Belfast Telegraph

Friday 28 November 2014

Muhammad Ali's search for Irish roots

Muhammed Ali
Muhammed Ali

First it was Barack Obama and now it's Muhammad Ali -- does every well-known African-American have Irish roots?













When Cassius Clay first claimed he was descended from "a Paddy", everyone thought he was joking. But it's true. And now 'The Greatest' is on his way to visit the old country.



Next month, the man who could "float like a butterfly and sting like a bee" will visit Ennis in Co Clare to retrace the steps of his great-grandfather.



Abe Grady emigrated to America in the 1860s, departing from Cappa Harbour, Kilrush, to the new world, never to return again. He settled in Kentucky and married an African-American woman.



Their son also married an African-American and one of the daughters of that union was Ali's mother, named Odessa Lee Grady. She married Cassius Clay Senior and they settled in Louisville, where their son, later to become known as the 'Louisville Lip', was initially given his father's name on his birth in 1942.



He later changed his name to Muhammad Ali when he converted to the Nation of Islam after winning the world title in 1964.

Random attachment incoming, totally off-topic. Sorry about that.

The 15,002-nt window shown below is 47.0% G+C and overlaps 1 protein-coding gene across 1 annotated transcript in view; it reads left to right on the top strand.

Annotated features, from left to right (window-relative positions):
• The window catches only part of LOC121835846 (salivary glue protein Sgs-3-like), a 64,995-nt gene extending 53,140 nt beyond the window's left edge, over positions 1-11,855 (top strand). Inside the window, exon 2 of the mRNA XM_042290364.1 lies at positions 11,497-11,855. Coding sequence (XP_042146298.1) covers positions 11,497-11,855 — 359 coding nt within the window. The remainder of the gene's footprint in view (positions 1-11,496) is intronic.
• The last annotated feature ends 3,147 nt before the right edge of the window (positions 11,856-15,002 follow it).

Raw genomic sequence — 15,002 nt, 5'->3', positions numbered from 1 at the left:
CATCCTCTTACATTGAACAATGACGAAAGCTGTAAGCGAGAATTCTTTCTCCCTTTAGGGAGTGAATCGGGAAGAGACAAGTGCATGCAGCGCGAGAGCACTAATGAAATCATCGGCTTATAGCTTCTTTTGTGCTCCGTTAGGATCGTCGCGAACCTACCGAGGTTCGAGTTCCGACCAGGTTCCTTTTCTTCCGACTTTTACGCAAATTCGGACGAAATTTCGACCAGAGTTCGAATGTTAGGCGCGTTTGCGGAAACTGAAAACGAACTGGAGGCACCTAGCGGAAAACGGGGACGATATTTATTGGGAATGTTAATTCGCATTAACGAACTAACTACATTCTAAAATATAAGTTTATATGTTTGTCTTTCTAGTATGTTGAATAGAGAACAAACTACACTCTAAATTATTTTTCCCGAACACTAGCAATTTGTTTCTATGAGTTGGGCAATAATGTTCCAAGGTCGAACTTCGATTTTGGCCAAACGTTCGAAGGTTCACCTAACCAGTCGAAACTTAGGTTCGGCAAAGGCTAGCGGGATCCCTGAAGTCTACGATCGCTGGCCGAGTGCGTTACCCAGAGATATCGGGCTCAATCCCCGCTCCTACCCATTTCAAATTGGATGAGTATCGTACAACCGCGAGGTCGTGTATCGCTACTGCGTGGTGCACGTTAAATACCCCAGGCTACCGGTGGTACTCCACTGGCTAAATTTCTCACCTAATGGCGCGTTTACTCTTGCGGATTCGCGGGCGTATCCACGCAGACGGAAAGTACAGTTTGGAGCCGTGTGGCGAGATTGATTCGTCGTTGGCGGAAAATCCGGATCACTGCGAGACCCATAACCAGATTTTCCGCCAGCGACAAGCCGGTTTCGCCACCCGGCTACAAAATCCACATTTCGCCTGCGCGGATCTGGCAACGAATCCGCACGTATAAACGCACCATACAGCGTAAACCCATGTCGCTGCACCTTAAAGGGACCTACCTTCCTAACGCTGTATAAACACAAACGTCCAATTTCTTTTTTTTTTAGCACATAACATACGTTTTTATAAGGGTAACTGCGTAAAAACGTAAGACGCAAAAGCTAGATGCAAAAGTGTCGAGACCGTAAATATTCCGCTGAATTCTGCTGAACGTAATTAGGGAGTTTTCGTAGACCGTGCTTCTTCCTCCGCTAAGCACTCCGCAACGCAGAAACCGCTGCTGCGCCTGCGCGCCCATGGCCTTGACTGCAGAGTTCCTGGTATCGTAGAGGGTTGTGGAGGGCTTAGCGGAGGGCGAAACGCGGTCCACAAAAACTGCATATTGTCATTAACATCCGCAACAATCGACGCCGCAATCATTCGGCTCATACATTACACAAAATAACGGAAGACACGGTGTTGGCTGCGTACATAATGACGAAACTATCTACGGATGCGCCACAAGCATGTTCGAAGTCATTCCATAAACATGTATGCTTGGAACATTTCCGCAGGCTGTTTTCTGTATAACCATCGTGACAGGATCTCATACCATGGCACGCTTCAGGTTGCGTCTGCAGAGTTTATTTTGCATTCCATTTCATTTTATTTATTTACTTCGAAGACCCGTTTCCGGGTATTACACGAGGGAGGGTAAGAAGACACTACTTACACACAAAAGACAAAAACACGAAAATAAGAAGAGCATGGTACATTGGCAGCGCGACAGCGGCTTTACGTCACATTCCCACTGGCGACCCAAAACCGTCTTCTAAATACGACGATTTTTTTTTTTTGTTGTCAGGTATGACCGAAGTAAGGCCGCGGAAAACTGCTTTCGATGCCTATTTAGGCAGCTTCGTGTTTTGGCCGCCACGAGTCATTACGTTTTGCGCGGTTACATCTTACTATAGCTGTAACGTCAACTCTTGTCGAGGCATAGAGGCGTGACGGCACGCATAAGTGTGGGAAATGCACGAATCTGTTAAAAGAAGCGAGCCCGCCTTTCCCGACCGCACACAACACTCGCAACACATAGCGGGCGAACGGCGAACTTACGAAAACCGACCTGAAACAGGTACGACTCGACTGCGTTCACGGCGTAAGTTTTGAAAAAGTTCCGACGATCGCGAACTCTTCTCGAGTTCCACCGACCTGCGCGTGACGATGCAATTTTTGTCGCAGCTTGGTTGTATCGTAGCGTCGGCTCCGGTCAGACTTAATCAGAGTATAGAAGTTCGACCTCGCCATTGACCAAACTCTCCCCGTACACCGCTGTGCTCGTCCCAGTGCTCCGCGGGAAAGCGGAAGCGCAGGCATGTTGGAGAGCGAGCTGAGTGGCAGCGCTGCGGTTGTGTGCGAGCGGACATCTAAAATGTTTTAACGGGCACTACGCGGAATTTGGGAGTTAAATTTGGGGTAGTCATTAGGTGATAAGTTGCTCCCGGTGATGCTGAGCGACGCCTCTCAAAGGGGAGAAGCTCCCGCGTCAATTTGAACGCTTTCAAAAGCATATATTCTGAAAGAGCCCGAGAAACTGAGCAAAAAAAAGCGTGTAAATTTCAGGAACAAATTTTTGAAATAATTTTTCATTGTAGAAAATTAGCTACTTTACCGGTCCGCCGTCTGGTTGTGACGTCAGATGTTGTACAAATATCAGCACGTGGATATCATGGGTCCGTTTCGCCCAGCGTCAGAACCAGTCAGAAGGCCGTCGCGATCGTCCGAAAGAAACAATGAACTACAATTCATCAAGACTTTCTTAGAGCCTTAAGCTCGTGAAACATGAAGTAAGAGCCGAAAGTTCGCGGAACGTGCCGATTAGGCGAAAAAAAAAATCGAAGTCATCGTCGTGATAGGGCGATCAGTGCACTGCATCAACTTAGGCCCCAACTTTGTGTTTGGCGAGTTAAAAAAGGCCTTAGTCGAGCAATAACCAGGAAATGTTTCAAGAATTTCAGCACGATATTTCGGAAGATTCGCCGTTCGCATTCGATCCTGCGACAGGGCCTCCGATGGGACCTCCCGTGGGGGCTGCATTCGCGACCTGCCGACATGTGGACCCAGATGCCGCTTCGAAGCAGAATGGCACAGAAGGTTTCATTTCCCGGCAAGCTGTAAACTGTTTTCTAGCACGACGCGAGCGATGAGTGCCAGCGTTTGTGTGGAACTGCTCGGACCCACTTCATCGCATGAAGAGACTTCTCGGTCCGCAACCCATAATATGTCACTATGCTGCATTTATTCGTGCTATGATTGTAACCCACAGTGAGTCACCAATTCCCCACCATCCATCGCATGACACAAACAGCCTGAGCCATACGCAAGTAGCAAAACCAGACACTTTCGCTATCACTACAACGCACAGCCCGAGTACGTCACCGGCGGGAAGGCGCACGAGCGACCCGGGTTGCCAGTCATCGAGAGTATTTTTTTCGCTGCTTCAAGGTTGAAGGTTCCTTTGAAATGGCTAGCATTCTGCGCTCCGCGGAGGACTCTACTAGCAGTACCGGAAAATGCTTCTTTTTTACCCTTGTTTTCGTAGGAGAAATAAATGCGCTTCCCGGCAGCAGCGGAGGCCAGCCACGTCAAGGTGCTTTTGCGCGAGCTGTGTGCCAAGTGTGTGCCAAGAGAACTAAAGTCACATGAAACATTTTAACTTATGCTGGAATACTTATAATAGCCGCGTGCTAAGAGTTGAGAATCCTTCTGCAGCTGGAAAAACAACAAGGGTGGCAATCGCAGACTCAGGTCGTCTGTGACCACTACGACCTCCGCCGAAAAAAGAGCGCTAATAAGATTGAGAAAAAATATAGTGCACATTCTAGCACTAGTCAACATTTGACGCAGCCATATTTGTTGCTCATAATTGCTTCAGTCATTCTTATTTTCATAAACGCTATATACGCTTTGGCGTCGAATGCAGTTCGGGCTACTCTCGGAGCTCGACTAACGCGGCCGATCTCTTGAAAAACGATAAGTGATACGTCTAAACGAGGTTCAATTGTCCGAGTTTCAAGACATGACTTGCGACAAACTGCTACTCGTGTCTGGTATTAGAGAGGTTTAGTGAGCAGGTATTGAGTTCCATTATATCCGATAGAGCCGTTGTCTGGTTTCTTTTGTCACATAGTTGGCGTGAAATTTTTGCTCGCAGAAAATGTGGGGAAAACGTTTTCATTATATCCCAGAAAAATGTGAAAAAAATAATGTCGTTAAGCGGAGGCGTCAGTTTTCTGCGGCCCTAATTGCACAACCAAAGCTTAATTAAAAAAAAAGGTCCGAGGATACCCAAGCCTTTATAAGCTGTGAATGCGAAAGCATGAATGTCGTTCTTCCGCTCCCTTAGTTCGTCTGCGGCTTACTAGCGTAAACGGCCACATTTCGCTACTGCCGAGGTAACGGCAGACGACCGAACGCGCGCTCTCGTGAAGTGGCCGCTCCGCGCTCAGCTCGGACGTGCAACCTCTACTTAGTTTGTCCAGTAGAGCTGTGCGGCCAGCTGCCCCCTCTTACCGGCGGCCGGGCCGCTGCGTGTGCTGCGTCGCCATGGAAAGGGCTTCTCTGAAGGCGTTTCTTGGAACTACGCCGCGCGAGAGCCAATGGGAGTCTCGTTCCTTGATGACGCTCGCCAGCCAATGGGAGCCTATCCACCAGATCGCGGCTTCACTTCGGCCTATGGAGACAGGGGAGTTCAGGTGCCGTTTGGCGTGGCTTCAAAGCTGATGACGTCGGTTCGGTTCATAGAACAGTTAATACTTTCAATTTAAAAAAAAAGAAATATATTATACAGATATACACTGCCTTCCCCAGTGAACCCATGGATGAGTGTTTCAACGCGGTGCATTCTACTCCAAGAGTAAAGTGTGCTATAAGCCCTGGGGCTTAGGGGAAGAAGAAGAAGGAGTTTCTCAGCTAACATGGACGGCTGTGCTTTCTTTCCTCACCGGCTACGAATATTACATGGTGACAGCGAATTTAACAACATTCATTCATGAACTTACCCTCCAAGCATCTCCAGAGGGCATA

Ali, now 67 and fighting Parkinson's disease, will take up a long-standing invitation from the people of Clare to visit his ancestor's homeland on Tuesday, September 1.



When Ali's Clare connections were unearthed, Ennis council chairman Michael Corley said: "We would like to honour Ali."



Ali will also revisit the battle ground of his legendary bout with Al 'Blue' Lewis in 1972 in front of a 25,000 crowd at Croke Park in Dublin.



Despite his Irish roots, Ali tossed aside the shillelagh he was handed after arriving at Dublin Airport for that fight. He famously said he didn't need it to club his opponent to death.

Source Irish Independent







Muhammad Ali will also be in Dublin on August 31 for a fundraising night in the Ballsbridge Court Hotel to raise money for the Alltech Ali Charitable Foundation.



The former boxer has teamed up with biotechnology firm Alltech, headed by Dundalk native Pearse Lyons, to establish a fund to raise money for educationally underprivileged children.



A portion of the funds raised on the night will be donated to the Jack and Jill foundation, and to the Irish Rugby Charitable Trust.



In May, Dr Lyons presented Ali with a cheque for $50,000 (€35,000) to establish the Alltech Muhammad Ali Centre Global Education and Charitable Fund.

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